However, the commission argues that these mistakes will exacerbate hostility to free trade and make the task of supporting the economy in the face of an international wave of protectionism much harder. It makes some recommendations about how governments could improve community support for free trade:

First, only proceed with trade agreements that have genuine net benefits. This, of course, entails working out what the benefits and costs of an agreement are. “It is important that the benefits and costs of a proposed agreement are assessed upfront, and compared with the net benefits of other options for achieving similar reductions in trade and investment barriers. Australia’s approach to the assessment of PTAs [preferential trade agreements, what the PC more accurately calls “free trade agreements”] could be much improved. Current processes fail to assess the impacts of prospective agreements adequately…”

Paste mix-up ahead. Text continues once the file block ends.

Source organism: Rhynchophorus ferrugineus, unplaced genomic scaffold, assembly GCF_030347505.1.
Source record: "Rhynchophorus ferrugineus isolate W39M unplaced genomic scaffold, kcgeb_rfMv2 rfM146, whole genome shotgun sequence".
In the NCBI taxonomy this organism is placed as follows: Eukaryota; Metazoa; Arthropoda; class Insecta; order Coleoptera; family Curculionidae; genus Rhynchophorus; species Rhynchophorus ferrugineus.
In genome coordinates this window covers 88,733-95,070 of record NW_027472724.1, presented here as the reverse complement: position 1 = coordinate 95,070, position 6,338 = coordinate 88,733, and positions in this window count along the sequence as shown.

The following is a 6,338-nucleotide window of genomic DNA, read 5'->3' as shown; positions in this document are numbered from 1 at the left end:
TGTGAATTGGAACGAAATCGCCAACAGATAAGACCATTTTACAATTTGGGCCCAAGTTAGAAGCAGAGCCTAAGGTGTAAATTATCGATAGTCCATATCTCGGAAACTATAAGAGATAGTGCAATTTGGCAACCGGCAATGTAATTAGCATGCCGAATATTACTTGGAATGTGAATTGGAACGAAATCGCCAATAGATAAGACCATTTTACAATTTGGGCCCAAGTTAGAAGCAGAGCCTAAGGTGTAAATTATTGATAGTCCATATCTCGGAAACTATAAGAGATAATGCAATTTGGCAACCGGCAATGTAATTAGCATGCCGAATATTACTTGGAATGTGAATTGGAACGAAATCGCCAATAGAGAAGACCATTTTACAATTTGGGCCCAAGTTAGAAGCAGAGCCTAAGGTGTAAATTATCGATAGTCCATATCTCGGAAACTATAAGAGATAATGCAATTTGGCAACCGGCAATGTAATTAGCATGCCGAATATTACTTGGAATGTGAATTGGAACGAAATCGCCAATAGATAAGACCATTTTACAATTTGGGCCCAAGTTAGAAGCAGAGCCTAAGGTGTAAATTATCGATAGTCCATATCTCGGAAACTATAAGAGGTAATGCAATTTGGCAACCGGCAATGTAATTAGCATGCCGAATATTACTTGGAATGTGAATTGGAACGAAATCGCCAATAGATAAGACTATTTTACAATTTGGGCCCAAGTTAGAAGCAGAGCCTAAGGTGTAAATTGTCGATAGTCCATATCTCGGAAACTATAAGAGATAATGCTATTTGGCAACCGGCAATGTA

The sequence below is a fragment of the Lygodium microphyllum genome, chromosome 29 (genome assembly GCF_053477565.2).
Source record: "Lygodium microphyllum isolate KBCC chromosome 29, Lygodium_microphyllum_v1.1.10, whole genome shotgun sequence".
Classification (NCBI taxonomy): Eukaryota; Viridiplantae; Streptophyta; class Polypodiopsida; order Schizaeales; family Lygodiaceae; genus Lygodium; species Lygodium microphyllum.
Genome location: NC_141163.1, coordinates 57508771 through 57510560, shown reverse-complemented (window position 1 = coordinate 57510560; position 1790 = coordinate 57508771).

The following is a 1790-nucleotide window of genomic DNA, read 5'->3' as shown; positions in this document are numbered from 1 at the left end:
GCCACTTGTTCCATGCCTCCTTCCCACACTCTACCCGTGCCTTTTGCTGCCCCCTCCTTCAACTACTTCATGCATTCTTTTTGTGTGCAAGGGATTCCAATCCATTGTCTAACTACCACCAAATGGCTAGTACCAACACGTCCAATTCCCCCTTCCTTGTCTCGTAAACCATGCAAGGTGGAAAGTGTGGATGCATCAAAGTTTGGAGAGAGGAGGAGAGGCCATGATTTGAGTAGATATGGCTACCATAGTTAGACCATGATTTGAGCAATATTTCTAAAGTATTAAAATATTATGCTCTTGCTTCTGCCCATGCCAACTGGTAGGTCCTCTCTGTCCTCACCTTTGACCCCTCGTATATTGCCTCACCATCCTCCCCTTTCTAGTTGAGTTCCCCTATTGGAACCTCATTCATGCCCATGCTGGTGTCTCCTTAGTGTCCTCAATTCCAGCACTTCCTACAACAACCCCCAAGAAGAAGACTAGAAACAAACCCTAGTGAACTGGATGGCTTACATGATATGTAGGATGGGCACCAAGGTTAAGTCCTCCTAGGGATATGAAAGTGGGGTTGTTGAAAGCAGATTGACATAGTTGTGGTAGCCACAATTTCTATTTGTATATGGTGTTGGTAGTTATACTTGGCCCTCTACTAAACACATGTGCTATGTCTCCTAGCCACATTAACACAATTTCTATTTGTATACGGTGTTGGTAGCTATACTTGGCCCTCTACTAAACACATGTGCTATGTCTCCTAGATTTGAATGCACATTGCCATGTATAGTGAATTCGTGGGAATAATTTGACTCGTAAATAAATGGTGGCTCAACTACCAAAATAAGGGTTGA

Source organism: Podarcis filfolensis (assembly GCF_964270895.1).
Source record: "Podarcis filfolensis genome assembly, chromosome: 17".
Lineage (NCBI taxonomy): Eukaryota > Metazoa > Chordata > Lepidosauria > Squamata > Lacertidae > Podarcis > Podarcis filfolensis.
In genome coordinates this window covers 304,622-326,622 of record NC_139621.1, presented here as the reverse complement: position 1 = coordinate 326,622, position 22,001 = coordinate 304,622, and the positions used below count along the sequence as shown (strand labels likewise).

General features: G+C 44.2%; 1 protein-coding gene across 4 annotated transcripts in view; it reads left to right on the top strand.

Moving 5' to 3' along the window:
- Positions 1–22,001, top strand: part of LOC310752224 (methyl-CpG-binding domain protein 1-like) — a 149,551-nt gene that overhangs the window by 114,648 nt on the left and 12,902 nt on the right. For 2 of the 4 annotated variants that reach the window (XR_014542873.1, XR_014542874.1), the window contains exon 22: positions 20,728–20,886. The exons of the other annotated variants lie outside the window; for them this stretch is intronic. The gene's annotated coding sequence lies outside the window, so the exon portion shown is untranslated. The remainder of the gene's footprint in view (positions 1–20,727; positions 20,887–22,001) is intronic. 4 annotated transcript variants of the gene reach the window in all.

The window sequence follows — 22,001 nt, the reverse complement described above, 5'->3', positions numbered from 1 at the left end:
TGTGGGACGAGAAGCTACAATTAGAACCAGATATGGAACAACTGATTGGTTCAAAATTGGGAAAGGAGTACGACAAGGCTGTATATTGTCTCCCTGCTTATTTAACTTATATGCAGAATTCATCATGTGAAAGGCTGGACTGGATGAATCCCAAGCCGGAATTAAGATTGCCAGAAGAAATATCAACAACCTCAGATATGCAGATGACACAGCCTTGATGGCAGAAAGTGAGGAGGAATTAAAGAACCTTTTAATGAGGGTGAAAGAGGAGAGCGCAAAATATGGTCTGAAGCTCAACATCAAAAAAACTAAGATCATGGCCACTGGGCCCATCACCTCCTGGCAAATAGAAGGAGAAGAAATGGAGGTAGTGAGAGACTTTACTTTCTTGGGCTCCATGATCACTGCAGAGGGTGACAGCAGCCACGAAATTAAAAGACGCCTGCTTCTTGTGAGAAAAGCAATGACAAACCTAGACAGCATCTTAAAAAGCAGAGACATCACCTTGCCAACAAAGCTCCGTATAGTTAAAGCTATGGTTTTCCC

Second, improve consultation. The commission criticises the Department of Foreign Affairs and Trade, which has been highly secretive on trade negotiations, allowing large corporations to see the draft text but keeping civil society groups and the public in the dark. The paper says, pointedly:

“[E]ngaging with parties capable of offering critical assessment of proposals, not just parties seeking an advantage or protecting a constituency, would improve the process. Once a draft agreement is completed, exposing it to public scrutiny before it is signed into law would also help meet community expectations for a more inclusive consultation approach. Giving interested parties the opportunity to evaluate and comment on an agreement draft would build a better understanding of the role of trade in the economy as well as a better appreciation of the choices and their respective pros and cons. This would help to combat perceptions that secrecy during negotiations leads to sub-optimal outcomes for some members of the community and to build support for open markets.”

Third, trade policies need “companion policies” that ameliorate the negative impacts of trade.